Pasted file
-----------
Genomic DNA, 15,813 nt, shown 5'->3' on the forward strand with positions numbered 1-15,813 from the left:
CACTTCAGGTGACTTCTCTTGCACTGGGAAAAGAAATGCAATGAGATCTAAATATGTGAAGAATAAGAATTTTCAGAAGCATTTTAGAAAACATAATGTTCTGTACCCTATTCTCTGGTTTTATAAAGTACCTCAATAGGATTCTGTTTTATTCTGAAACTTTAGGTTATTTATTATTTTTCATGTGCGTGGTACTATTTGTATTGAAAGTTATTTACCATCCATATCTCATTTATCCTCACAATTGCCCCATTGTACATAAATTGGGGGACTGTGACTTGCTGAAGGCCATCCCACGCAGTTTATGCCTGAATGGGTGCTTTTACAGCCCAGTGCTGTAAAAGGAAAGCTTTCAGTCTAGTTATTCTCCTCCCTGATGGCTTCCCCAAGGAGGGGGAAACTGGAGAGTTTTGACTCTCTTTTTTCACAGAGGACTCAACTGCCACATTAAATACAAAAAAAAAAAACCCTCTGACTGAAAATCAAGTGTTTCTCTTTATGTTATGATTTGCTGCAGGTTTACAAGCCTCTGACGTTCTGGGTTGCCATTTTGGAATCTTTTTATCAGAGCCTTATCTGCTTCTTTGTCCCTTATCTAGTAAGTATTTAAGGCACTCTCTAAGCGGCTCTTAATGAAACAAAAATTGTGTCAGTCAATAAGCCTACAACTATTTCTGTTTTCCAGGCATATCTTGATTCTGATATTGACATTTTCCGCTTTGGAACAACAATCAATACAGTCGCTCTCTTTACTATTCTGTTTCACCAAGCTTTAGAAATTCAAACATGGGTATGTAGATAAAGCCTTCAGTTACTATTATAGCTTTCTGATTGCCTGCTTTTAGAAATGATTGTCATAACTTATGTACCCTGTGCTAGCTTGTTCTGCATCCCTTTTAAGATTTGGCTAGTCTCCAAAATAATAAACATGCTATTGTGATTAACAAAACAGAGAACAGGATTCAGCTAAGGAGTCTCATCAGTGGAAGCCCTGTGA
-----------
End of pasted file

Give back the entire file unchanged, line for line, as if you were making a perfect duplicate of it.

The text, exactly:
Genomic DNA, 15,813 nt, shown 5'->3' on the forward strand with positions numbered 1-15,813 from the left:
CACTTCAGGTGACTTCTCTTGCACTGGGAAAAGAAATGCAATGAGATCTAAATATGTGAAGAATAAGAATTTTCAGAAGCATTTTAGAAAACATAATGTTCTGTACCCTATTCTCTGGTTTTATAAAGTACCTCAATAGGATTCTGTTTTATTCTGAAACTTTAGGTTATTTATTATTTTTCATGTGCGTGGTACTATTTGTATTGAAAGTTATTTACCATCCATATCTCATTTATCCTCACAATTGCCCCATTGTACATAAATTGGGGGACTGTGACTTGCTGAAGGCCATCCCACGCAGTTTATGCCTGAATGGGTGCTTTTACAGCCCAGTGCTGTAAAAGGAAAGCTTTCAGTCTAGTTATTCTCCTCCCTGATGGCTTCCCCAAGGAGGGGGAAACTGGAGAGTTTTGACTCTCTTTTTTCACAGAGGACTCAACTGCCACATTAAATACAAAAAAAAAAAACCCTCTGACTGAAAATCAAGTGTTTCTCTTTATGTTATGATTTGCTGCAGGTTTACAAGCCTCTGACGTTCTGGGTTGCCATTTTGGAATCTTTTTATCAGAGCCTTATCTGCTTCTTTGTCCCTTATCTAGTAAGTATTTAAGGCACTCTCTAAGCGGCTCTTAATGAAACAAAAATTGTGTCAGTCAATAAGCCTACAACTATTTCTGTTTTCCAGGCATATCTTGATTCTGATATTGACATTTTCCGCTTTGGAACAACAATCAATACAGTCGCTCTCTTTACTATTCTGTTTCACCAAGCTTTAGAAATTCAAACATGGGTATGTAGATAAAGCCTTCAGTTACTATTATAGCTTTCTGATTGCCTGCTTTTAGAAATGATTGTCATAACTTATGTACCCTGTGCTAGCTTGTTCTGCATCCCTTTTAAGATTTGGCTAGTCTCCAAAATAATAAACATGCTATTGTGATTAACAAAACAGAGAACAGGATTCAGCTAAGGAGTCTCATCAGTGGAAGCCCTGTGA